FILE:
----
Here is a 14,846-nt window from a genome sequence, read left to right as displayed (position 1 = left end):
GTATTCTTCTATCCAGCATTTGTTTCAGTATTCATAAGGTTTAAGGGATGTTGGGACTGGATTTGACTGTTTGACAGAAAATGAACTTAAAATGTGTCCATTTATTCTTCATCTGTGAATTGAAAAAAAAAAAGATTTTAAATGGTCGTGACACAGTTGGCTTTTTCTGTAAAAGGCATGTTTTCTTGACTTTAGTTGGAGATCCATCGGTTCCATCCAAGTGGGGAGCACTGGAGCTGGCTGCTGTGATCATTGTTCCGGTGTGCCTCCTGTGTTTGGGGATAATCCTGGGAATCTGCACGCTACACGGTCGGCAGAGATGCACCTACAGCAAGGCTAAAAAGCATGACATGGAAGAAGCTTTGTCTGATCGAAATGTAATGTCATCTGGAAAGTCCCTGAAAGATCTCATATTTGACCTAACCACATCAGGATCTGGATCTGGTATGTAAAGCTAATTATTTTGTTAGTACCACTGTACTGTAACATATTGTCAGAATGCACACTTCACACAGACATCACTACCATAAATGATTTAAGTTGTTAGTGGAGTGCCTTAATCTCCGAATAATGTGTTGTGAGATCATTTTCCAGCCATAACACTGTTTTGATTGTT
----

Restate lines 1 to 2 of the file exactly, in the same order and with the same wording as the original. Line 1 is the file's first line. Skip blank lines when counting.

Here is a 14,846-nt window from a genome sequence, read left to right as displayed (position 1 = left end):
GTATTCTTCTATCCAGCATTTGTTTCAGTATTCATAAGGTTTAAGGGATGTTGGGACTGGATTTGACTGTTTGACAGAAAATGAACTTAAAATGTGTCCATTTATTCTTCATCTGTGAATTGAAAAAAAAAAAGATTTTAAATGGTCGTGACACAGTTGGCTTTTTCTGTAAAAGGCATGTTTTCTTGACTTTAGTTGGAGATCCATCGGTTCCATCCAAGTGGGGAGCACTGGAGCTGGCTGCTGTGATCATTGTTCCGGTGTGCCTCCTGTGTTTGGGGATAATCCTGGGAATCTGCACGCTACACGGTCGGCAGAGATGCACCTACAGCAAGGCTAAAAAGCATGACATGGAAGAAGCTTTGTCTGATCGAAATGTAATGTCATCTGGAAAGTCCCTGAAAGATCTCATATTTGACCTAACCACATCAGGATCTGGATCTGGTATGTAAAGCTAATTATTTTGTTAGTACCACTGTACTGTAACATATTGTCAGAATGCACACTTCACACAGACATCACTACCATAAATGATTTAAGTTGTTAGTGGAGTGCCTTAATCTCCGAATAATGTGTTGTGAGATCATTTTCCAGCCATAACACTGTTTTGATTGTT